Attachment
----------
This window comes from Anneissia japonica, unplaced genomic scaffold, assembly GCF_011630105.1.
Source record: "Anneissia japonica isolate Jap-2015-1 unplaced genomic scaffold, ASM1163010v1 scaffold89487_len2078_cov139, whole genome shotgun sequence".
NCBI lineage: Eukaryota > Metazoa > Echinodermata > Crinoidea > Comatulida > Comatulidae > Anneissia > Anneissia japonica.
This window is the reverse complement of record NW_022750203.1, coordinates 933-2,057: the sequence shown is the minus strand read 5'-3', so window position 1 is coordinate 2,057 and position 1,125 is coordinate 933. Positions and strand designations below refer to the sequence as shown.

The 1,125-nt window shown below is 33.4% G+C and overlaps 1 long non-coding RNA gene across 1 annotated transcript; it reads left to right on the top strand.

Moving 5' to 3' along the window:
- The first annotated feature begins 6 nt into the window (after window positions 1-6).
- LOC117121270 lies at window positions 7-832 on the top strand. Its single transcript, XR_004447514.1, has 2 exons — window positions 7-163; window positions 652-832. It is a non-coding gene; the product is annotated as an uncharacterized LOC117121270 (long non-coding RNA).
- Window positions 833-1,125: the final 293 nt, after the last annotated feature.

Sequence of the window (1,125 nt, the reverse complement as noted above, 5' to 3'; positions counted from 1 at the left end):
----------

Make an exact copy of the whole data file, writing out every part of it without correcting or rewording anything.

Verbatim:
This window comes from Anneissia japonica, unplaced genomic scaffold, assembly GCF_011630105.1.
Source record: "Anneissia japonica isolate Jap-2015-1 unplaced genomic scaffold, ASM1163010v1 scaffold89487_len2078_cov139, whole genome shotgun sequence".
NCBI lineage: Eukaryota > Metazoa > Echinodermata > Crinoidea > Comatulida > Comatulidae > Anneissia > Anneissia japonica.
This window is the reverse complement of record NW_022750203.1, coordinates 933-2,057: the sequence shown is the minus strand read 5'-3', so window position 1 is coordinate 2,057 and position 1,125 is coordinate 933. Positions and strand designations below refer to the sequence as shown.

The 1,125-nt window shown below is 33.4% G+C and overlaps 1 long non-coding RNA gene across 1 annotated transcript; it reads left to right on the top strand.

Moving 5' to 3' along the window:
- The first annotated feature begins 6 nt into the window (after window positions 1-6).
- LOC117121270 lies at window positions 7-832 on the top strand. Its single transcript, XR_004447514.1, has 2 exons — window positions 7-163; window positions 652-832. It is a non-coding gene; the product is annotated as an uncharacterized LOC117121270 (long non-coding RNA).
- Window positions 833-1,125: the final 293 nt, after the last annotated feature.

Sequence of the window (1,125 nt, the reverse complement as noted above, 5' to 3'; positions counted from 1 at the left end):